Microbiologist and Nobel Prize winner Joshua Lederberg first coined the phrase “emerging infectious diseases” to describe infections that were newly appearing in a population or having existed but rapidly increasing in incidence or geographic range. 1 Emerging diseases can be attributed to either true emergence (i. e. a newly appearing pathogen that has not been present), increased recognition (i. e. pathogen that was present in a population but has only recently been recognized due to improved diagnostic testscapabilities), and increased incidence of previously recognized diseases mainly due to increased globalization, travel, urbanization, and susceptibility of host population4. When there is a disturbance to the natural environment, for example logging and urbanization, pathogens and reservoirs are disturbed and displaced leading to emergence in the human population and increased infection rates.
Many emerging viral diseases are caused by some variety of RNA viruses, which compared to DNA viruses, have a higher susceptibility to mutation. For example, influenza is caused by RNA viruses of the family Orthomyxoviridae and known for strain mutation year after year, thus the need for reformulation of the vaccine for what will hopefully be the most common strains to infect people that particular season. Though the factors responsible for disease emergence can often be recognized, intervention and defense against these diseases has proven to be difficult.
The definition of emerging disease has evolved rapidly over the last few decades. In 1992, the Institute of Medicine released a statement defining “emerging infectious diseases [as] diseases of infectious origin whose incidence in humans has increased within the past two decades or threatens to increase in the near future. 2 The IOM definition was too restrictive, not accounting properly for animal and zoonotic diseases and their impact on the public. Even though specific factors for disease emergence can be identified in most cases, not all causes of emerging or re-emerging disease are due to infection alone.
There is a perfect trifecta of disease between host, agent, and environment. For a disease to be introduced and maintained in a population, the host has to be susceptible to colonization and infection, the agent has to be infective for the host, and the environment in which host and agent are interacting has to be conducive to providing effective contact between the host and agent. The Black Death of the 14th century killed millions along the Silk Road from Asia to Europe. Roughly one-third of the population of Europe succumbed to Yersinia Pestis carried by fleas that were harbored by rats aboard passenger ships. Crowded ships, emerging trade routes, and increased urbanization created a breeding ground for disease, in this case the perfect vector carried the agent which infected a susceptible host. Emerging diseases are commonly recognized with their regard to impact on populations: high morbidity, mortality, or dramatically high incidence of clinical disease. In the case of the Black Death, Y. pestis devastated the world’s population and made its mark in history. Rarely if ever do emerging diseases occur for no reason.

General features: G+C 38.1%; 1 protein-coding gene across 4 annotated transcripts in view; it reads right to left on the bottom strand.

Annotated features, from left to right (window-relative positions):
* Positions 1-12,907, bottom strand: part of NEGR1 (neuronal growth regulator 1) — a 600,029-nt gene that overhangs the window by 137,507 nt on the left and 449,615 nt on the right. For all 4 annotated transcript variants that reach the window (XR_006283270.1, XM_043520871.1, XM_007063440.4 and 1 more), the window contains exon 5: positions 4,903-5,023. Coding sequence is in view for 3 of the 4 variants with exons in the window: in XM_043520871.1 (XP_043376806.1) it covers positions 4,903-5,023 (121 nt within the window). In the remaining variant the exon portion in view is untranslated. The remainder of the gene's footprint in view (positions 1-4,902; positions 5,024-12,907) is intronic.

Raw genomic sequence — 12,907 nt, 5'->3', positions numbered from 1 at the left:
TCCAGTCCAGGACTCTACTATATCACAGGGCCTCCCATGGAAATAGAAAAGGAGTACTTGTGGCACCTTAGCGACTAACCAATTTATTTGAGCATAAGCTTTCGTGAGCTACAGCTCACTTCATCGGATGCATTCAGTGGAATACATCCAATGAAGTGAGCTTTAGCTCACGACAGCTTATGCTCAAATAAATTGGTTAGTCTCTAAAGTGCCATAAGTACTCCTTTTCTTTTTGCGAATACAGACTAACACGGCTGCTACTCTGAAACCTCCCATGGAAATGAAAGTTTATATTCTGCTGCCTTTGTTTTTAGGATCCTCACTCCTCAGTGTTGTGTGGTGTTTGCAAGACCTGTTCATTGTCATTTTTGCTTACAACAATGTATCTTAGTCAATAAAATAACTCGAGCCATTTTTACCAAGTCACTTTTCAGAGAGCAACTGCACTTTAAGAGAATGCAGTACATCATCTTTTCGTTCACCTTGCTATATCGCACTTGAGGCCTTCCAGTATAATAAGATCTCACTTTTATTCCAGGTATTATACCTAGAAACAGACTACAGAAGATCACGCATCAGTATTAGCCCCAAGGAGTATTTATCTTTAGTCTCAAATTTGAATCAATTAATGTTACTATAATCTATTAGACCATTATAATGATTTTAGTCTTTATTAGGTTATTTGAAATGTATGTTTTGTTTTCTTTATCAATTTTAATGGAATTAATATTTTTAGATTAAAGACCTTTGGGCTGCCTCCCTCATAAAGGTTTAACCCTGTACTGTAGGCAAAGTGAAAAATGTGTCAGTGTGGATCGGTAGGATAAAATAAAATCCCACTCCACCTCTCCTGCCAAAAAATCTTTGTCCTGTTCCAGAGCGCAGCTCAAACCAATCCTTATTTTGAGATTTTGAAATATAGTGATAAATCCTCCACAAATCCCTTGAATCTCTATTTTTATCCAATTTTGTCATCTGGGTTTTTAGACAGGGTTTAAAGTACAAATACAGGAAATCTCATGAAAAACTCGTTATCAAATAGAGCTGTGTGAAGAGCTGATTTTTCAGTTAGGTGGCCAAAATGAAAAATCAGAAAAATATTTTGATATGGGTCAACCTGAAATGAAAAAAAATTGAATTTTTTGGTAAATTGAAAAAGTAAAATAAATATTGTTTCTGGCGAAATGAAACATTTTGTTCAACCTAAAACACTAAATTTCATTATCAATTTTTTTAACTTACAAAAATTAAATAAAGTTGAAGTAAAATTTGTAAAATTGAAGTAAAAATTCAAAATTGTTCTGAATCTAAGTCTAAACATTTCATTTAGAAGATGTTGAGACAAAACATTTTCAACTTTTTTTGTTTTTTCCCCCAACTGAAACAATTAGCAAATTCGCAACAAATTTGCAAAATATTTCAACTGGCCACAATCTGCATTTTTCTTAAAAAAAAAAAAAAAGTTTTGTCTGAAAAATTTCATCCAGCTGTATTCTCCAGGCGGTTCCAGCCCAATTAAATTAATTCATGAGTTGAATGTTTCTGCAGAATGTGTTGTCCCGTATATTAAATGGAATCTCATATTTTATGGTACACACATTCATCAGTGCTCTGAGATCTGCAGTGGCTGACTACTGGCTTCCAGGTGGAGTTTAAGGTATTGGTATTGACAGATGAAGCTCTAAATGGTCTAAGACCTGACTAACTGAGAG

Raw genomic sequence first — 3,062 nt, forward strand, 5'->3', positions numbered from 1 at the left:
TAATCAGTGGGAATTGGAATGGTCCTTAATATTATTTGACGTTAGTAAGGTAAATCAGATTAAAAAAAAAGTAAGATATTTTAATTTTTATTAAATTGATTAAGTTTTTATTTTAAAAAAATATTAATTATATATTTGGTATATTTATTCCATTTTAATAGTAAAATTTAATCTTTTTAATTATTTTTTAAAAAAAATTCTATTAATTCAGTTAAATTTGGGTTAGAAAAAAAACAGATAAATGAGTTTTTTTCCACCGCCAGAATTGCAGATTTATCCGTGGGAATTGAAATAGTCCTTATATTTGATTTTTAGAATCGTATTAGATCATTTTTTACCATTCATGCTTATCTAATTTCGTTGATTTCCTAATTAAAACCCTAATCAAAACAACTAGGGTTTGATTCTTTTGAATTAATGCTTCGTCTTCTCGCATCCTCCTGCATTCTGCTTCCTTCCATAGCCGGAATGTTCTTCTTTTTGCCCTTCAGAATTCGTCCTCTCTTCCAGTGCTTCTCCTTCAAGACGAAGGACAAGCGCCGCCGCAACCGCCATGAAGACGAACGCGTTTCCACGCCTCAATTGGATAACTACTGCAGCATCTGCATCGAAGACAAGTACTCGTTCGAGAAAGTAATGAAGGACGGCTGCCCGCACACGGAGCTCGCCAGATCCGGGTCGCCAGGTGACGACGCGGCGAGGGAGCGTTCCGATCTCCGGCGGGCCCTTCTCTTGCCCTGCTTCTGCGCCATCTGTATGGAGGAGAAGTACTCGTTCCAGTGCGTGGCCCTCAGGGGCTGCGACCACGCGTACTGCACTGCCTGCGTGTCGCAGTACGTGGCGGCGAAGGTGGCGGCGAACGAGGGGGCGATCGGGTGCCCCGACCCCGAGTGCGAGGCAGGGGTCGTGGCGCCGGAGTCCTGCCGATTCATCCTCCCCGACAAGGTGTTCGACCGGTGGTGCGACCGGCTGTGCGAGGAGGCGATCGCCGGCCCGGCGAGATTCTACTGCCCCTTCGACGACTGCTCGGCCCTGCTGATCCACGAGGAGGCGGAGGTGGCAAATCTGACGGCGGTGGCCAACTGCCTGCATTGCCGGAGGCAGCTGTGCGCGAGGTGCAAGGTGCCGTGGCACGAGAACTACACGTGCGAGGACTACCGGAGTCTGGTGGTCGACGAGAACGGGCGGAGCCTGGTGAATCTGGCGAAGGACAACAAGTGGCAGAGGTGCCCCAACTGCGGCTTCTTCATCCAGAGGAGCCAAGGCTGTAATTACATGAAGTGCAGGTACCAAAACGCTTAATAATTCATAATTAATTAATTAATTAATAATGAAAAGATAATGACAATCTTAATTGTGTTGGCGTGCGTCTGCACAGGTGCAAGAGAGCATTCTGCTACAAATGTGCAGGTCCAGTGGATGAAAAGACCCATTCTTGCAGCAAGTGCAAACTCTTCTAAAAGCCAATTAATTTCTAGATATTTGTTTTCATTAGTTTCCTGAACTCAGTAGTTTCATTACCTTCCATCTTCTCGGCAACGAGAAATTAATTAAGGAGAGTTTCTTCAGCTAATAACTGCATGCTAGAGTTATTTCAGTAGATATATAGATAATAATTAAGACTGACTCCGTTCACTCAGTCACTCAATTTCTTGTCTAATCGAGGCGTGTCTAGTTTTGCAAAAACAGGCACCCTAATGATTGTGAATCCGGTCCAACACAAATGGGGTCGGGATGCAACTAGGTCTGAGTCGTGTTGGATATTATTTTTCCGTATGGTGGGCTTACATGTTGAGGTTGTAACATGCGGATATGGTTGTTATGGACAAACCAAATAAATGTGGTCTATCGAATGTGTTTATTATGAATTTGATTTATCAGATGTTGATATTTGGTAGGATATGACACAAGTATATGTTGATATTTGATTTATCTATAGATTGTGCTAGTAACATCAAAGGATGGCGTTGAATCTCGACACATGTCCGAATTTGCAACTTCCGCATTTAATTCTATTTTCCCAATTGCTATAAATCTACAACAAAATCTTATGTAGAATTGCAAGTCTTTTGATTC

There are a multitude of factors responsible for disease emergence: ecological changes, human behavior, increased travel and globalization, and microbial mutations/adaptations to name a few. Antimicrobial resistance is the ability of a microorganism to resist the effects of an antimicrobial agent either due to intrinsic characteristic, acquired selection for mutation, or by acquisition of a resistance gene from other microorganisms. 5 Not only have inappropriate prescribing of broad spectrum antibiotics fostered the growth of resistant organisms, but also widespread misuse of antibiotics by the public.
The notion that a pill will cure all disease, even viral infections which should be treated symptomatically, introduces bacteria to antibiotics but at concentrations where they can learn to adapt and mutate to become superbugs. MRSA, methicillin-resistant Staphylococcus aureus, evolved from pathogens adapting to beta-lactam antibiotics and becoming resistant to their mechanism. One of the key elements in preventing MRSA infections and outbreaks is simple techniques such as decontaminating surfaces and proper hand hygiene. Many times the strategy to combat disease means going back to the basics.
Globalization, the flow of people and trade, has been on an exponential rise in recent years. With the advent of modern transportation and technologies, people, products, and resources circle the globe in a matter of minutes. With such interdependency and connectivity, our “new world” has created a huge opportunity for the global spread of disease. Diseases previously endemic to one area are now spreading from place to place as people travel quicker and more frequent to places not previously seen, unknowingly bringing disease back with them.